Working for the Weekend; Let’s Talk Human Capital
Labor Day bookends the end of summer here in the United States with children heading back to school and adults fitting in one last backyard BBQ. If we’re being honest, the feeling on Monday night is excitement with a tinge of dread. For students, the fun of hanging out with your friends while learning new things (while NOT wearing masks) seems like a good deal. Yet many Americans are becoming more disenchanted with the education system. The Brookings Institution recently published a summary of a study showing that more people, especially those who identify as Republicans, give it very low marks. The antagonism derives from two motivations: a battleground for conservative culture wars and a drive to privatization of education. A more threatening swipe at public education came at the start of the summer when a few citizens in the town of Croydon were enough to vote down its school budget because they didn’t feel like paying to educate other people’s kids. (School parents rallied enough support to reverse the decision.) I wonder what these anti-public school advocates think would happen to kids when they grow up without a good or even basic education. The Bureau of Labor Statistics shows plainly that they will grow into adults who earn less than they might have and less than they need to live sustainably.
For those adults who make it through the K-12 education system, the BLS publishes a list of the fastest growing occupations, several of which are in the renewable energy sector. Wind turbine installation tops the list with an average annual salary of around $52,000 and concentrated in the wind generating states of Texas, Iowa, Oklahoma, Kansas and Illinois and employing about 120,000 nationwide. What the wind power industry has in quality, Amazon offers in quantity. In 2021, Amazon employed about 1.6 million people in the US with a starting salary of $29,000 for high school graduates. While it has made commitments to provide college education to its workers to help them continue to develop skills along with their experience, labor conditions plague its labor relations. Self-organized workers were successful at instating a union at a facility in Staten Island last summer. Having taken over two years to organize, I can’t help but think it would be more efficient for everyone if people could build the education and skills they need for the workforce in school as young people instead of working full-time while studying, parenting, friending and living the rest of their lives.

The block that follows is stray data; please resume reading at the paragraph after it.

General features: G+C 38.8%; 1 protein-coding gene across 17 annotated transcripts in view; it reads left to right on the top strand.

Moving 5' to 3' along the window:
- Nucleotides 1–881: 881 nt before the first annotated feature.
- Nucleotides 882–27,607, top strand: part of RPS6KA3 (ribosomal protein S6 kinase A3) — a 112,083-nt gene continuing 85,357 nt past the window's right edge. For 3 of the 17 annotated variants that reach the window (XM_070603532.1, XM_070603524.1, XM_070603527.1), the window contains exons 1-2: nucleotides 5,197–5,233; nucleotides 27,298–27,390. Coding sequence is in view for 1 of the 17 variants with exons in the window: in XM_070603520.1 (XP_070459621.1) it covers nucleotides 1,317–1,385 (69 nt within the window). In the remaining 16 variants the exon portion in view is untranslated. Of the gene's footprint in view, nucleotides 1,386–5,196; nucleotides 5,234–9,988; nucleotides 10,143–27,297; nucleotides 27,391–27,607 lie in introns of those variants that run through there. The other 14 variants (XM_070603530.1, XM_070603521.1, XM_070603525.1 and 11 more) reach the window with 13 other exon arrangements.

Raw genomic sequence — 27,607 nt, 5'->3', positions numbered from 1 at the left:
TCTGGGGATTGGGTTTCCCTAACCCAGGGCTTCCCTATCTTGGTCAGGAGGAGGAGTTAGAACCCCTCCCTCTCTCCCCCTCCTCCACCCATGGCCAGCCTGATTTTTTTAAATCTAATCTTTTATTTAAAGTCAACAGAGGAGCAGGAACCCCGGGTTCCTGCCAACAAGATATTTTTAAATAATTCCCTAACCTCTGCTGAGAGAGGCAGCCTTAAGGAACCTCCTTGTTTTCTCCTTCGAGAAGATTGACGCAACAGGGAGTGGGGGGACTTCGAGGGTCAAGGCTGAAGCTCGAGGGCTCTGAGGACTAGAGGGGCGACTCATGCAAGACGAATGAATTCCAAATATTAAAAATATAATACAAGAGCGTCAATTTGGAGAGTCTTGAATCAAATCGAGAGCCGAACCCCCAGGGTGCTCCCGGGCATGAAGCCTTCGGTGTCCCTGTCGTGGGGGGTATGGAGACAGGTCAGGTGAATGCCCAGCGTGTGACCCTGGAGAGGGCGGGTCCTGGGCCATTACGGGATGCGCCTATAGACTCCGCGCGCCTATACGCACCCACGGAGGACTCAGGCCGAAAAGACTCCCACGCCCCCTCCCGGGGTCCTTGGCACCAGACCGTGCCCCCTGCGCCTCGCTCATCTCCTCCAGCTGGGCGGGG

Kate Starr, Chief Investment Officer
Adding additional stress to the public school system is a nationwide teacher shortage. While shortages have been a longstanding feature of certain areas of study (such as high school math) and in certain parts of the country (largely rural areas), a recent study has found that there are now over 36,500 vacancies nationwide, and over 163,500 positions currently held by teachers who are not entirely certified or who are not certified in the subjects they are teaching.
The well-known Malala Fund has been working to promote girls’ education in Afghanistan and elsewhere since being founded by Malala Yousafzai in 2013. Having expanded its work to Pakistan, India, Turkey Nigeria, Ethiopia and Brazil, the NGO builds networks of champions within countries to create equal opportunity to education for women and girls.
For anyone looking to learn something new (sewing, tap dancing, oyster shucking anyone?) look no further than Course Horse. The online platform consolidates thousands of learning opportunities in person in major cities in the US or online.
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